A summary of my findings about advice-giving appears in chapter 4 of my book, Communicating Social Support (Cambridge University Press, 2004). My approach to advice-giving considers the appropriateness of offering problem-solving assistance in a particular situation, the wisdom of the advised action, the style of conveying advice, the other types of statements that accompany advice, and the sequencing of advice in the course of a conversation. Taken together, my findings show the usefulness of attending to communication processes in the study of social support. Face work emerges as a central communication process and my findings also engage with politeness theory.
My research also provides a basis for advice about advice giving, including the following recommendations (taken from Goldsmith, 2004):
- Don’t make advice the first or only response to another person’s distress. Sometimes people talk about problems for reasons other than seeking advice. Listen first to show you care and to see if your advice is relevant.
- Recognize that there’s more to advice than just solving the problem. Effective advice-givers consider how the advice makes them look, how it makes the other person look, and what it says about the relationship.
- Attend not just to what you have to say, but what the other person may be ready to hear: Is the other person seeking advice? Is the other person at a point, emotionally, to receive it?
The particular studies on which these conclusions are based include the following.
Goldsmith, D. J. (2000). Soliciting advice: The role of sequential placement in mitigating face threat. Communication Monographs, 67, 1-19.
Brown and Levinson’s (1987) politeness theory emphasizes threats to face that arise from the defining features of speech acts. In contrast, the two studies reported here demonstrate how the sequencing of acts affects type and degree office threat. By exploring these issues as they apply to the solicitation of advice, these studies also shed light on the practical problem of how to give face‐sensitive advice. Study 1 proposes a typology of six advice sequences derived from ethnographic observation of 93 advice‐giving episodes among white, middle‐class, college educated Americans. Study 2 tests whether the six types of sequence differ in perceived advice solicitation and regard for face by asking 420 college students to rate sample dialogues. Results show the sequential placement of advice has a significant and substantial effect on the degree to which advice is seen as solicited and this, in turn, is associated with perceived regard for face.
Goldsmith, D. J., & MacGeorge, E. L. (2000). The impact of politeness and relationship on perceived quality of advice about a problem. Human Communication Research, 26, 234-263.
Advice is a common but potentially problematic way to respond to someone who is distressed. Politeness theory (Brown & Levinson, 1987) suggests advice threatens a hearer’s face and predicts that the speaker-hearer relationship and the use of politeness strategies can mitigate face threat and enhance the effectiveness of advice messages. Students (N = 384) read I of 16 hypothetical situations that varied in speaker power and closeness of the speaker-hearer relationship. Students then read I of 48 advice messages representing different politeness strategies and rated the message for regard shown for face and for effectiveness. Perceived regard for face predicted evaluations of message effectiveness. However, neither speaker-hearer relationship nor politeness strategies was consistently associated with perceived threat to face or perceived advice effectiveness. We suggest revisions to politeness theory and additional factors that may affect judgments of face sensitivity and advice effectiveness.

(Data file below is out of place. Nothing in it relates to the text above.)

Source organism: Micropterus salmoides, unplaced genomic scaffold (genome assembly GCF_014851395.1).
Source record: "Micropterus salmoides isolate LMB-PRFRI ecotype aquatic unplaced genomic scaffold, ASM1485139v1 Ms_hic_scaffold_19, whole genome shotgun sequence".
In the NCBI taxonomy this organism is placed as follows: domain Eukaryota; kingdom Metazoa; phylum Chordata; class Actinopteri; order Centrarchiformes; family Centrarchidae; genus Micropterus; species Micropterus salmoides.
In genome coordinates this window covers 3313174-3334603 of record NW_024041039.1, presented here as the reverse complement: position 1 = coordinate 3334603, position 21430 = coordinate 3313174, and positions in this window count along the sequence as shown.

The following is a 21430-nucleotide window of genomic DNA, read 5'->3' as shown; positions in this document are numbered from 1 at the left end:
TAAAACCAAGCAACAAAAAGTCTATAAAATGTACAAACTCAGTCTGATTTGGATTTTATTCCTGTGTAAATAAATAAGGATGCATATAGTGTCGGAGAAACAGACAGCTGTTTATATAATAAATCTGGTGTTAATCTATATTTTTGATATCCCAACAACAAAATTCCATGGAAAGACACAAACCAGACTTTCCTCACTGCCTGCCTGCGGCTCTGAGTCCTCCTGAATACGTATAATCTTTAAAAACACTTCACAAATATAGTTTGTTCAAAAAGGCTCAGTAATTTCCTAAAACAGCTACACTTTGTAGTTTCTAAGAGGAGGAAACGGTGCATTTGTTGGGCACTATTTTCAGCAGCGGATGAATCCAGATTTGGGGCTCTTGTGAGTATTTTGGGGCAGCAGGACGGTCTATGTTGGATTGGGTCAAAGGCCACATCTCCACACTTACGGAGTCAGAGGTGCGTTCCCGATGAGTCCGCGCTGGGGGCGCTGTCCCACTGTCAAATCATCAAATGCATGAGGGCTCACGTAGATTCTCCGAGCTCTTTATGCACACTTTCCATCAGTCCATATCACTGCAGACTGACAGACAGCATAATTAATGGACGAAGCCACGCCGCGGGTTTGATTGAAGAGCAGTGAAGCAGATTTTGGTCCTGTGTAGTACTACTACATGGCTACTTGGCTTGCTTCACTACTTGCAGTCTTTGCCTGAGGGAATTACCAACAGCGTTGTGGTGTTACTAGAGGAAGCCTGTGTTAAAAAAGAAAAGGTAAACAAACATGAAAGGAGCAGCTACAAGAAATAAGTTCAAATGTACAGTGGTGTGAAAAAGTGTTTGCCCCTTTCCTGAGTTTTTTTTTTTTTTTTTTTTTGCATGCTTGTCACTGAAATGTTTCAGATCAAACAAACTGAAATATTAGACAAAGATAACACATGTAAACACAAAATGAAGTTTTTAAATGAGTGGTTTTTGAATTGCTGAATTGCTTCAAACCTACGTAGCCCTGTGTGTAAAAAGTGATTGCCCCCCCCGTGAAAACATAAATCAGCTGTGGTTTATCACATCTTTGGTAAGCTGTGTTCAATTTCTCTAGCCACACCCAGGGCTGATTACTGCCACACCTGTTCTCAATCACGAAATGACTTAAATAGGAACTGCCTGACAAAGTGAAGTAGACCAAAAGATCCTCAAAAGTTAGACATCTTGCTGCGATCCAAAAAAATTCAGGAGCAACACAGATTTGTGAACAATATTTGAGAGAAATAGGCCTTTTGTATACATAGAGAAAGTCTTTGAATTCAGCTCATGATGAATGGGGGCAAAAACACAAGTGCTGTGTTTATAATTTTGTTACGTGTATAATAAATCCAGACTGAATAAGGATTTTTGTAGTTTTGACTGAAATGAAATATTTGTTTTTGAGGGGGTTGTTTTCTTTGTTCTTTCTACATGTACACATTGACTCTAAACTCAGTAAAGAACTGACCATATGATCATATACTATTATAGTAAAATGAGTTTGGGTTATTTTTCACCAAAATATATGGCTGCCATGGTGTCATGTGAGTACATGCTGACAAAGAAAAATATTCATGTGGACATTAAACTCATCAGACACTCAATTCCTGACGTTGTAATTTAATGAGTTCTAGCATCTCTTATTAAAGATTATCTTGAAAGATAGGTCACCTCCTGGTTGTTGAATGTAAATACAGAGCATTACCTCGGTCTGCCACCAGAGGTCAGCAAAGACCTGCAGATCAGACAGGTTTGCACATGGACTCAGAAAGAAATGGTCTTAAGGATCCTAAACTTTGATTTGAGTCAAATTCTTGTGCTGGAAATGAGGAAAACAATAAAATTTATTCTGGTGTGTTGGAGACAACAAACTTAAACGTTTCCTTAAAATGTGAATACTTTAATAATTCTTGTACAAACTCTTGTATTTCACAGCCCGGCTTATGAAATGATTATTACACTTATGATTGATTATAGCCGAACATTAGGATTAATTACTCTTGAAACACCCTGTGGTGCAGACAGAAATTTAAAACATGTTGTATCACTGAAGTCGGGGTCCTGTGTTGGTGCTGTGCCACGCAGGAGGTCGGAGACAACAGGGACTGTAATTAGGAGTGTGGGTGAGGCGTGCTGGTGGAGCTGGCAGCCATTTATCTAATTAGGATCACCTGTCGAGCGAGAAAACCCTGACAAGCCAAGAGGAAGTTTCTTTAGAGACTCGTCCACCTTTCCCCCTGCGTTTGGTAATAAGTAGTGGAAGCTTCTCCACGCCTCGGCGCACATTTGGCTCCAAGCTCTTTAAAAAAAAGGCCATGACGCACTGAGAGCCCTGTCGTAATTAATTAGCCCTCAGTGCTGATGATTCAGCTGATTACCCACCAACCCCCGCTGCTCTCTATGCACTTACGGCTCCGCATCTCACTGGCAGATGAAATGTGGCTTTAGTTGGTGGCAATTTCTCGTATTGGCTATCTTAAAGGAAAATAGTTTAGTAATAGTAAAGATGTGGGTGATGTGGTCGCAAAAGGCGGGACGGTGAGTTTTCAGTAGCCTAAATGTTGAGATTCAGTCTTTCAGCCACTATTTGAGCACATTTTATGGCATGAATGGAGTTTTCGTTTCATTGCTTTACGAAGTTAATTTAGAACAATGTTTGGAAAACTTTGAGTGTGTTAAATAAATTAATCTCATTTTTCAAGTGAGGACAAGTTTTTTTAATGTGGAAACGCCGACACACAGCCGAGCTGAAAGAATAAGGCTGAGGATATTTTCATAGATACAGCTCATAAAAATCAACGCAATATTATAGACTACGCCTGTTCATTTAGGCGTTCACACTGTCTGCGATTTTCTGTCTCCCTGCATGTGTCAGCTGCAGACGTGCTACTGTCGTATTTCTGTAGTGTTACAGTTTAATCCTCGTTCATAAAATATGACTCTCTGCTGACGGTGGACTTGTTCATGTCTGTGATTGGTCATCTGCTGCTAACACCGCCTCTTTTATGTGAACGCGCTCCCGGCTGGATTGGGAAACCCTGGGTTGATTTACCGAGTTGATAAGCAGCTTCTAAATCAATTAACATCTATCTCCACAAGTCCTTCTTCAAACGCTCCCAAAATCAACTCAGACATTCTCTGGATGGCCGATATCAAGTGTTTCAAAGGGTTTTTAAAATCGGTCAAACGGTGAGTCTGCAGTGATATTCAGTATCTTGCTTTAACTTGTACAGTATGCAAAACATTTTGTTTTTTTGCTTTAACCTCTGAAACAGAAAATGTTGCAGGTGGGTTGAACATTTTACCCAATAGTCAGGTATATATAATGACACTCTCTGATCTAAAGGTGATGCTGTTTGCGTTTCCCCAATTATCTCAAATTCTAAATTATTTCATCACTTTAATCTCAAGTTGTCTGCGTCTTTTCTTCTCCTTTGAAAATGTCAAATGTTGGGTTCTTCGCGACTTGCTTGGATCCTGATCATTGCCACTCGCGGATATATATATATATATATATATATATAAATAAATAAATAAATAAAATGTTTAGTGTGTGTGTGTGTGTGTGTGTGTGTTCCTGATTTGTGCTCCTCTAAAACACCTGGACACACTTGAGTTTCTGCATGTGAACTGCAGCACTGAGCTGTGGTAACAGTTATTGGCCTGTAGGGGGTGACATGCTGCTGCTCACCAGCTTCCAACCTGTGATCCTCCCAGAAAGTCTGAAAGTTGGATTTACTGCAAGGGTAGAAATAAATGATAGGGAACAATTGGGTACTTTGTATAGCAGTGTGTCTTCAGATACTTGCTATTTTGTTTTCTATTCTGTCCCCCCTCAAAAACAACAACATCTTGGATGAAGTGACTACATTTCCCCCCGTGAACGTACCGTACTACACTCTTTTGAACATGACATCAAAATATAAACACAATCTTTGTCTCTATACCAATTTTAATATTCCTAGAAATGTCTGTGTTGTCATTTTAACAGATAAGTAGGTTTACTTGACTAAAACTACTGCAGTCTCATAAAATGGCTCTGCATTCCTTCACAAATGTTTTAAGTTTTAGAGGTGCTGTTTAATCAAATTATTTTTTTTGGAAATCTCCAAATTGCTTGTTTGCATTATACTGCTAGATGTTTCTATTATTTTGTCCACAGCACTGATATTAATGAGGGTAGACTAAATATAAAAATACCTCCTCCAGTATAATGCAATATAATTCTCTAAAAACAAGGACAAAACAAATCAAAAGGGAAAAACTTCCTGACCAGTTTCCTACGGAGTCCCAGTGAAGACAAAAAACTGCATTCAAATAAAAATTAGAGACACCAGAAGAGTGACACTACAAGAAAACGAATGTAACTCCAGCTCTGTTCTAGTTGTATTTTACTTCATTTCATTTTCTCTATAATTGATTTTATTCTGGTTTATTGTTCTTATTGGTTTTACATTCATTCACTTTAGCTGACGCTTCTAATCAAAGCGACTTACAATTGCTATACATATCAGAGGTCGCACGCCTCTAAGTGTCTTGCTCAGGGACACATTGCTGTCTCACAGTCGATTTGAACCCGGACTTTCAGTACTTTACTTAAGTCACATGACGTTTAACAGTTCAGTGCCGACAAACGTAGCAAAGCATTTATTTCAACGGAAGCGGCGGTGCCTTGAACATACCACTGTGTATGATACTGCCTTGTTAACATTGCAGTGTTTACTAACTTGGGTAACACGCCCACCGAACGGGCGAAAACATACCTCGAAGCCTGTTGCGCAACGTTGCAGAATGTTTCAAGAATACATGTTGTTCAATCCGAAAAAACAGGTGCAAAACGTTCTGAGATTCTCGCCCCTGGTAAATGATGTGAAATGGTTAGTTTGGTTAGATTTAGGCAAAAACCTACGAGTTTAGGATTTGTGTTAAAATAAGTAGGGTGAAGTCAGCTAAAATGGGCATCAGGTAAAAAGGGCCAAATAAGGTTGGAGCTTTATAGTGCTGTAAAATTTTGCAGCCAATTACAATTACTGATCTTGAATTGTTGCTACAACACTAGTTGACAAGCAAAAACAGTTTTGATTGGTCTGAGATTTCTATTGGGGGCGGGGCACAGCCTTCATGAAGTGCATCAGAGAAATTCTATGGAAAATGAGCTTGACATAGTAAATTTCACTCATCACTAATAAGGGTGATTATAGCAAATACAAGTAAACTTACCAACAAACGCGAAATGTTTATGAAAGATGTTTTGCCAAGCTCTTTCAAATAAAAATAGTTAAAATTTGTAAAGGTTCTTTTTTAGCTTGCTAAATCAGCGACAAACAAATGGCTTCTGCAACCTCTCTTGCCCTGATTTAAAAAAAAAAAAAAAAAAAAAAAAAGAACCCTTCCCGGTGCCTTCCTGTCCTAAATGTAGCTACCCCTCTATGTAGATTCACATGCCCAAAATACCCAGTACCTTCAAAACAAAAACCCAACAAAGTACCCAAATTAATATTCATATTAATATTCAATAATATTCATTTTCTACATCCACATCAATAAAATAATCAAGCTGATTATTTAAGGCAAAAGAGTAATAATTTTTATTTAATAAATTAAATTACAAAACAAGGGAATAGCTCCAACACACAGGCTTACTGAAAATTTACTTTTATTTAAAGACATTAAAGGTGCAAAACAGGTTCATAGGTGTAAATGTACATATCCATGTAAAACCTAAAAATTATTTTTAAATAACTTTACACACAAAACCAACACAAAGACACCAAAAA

Goldsmith, D. J. (1999). Content-based resources for giving face-sensitive advice in troubles talk episodes. Research on Language and Social Interaction, 32, 303-336.
Advice is a common but potentially face threatening response to a friend or loved one who is upset about a problem. Consequently, it is useful to identify ways a speaker may show regard for face in this kind of episode. This article examines how content accompanying advice may show regard for face. In so doing, the article accounts for sources of face threat and resources for face work that are overlooked in Brown and Levinson’s (1987) politeness theory. Study 1 found there are common types of topics in college students’ responses to a friend who has experienced a problem. Study 2 shows how some types of topics are associated with students’ perceptions that an advice giver shows greater or lesser regard for an advice recipient’s face.
Goldsmith, D. J., & Fitch, K. (1997). The normative context of advice as social support. Human Communication Research, 23, 454-476.
Much of the existing research on social support overlooks the communicative processes that link supportive acts to beneficial effects. The present study represents an alternative approach: The authors document the multiple goals and implications of advice and the situational, conversational, and cultural context far the evaluation of advice among some White, middle-class, U.S. Americans. On the basis of observation of 112 advice episodes and interviews with 18 informants, the authors identify three dilemmas of seeking, receiving, and giving advice: Advice may be seen as helpful and caring or as butting in; advice may be experienced as honest or supportive; and seeking and taking advice may enact respect and gratitude, yet recipients reserve the right to make their own decisions. The identification of these dilemmas provides the basis for future research on the characteristics of more and less effective advice and for comparative research on advice in other speech communities.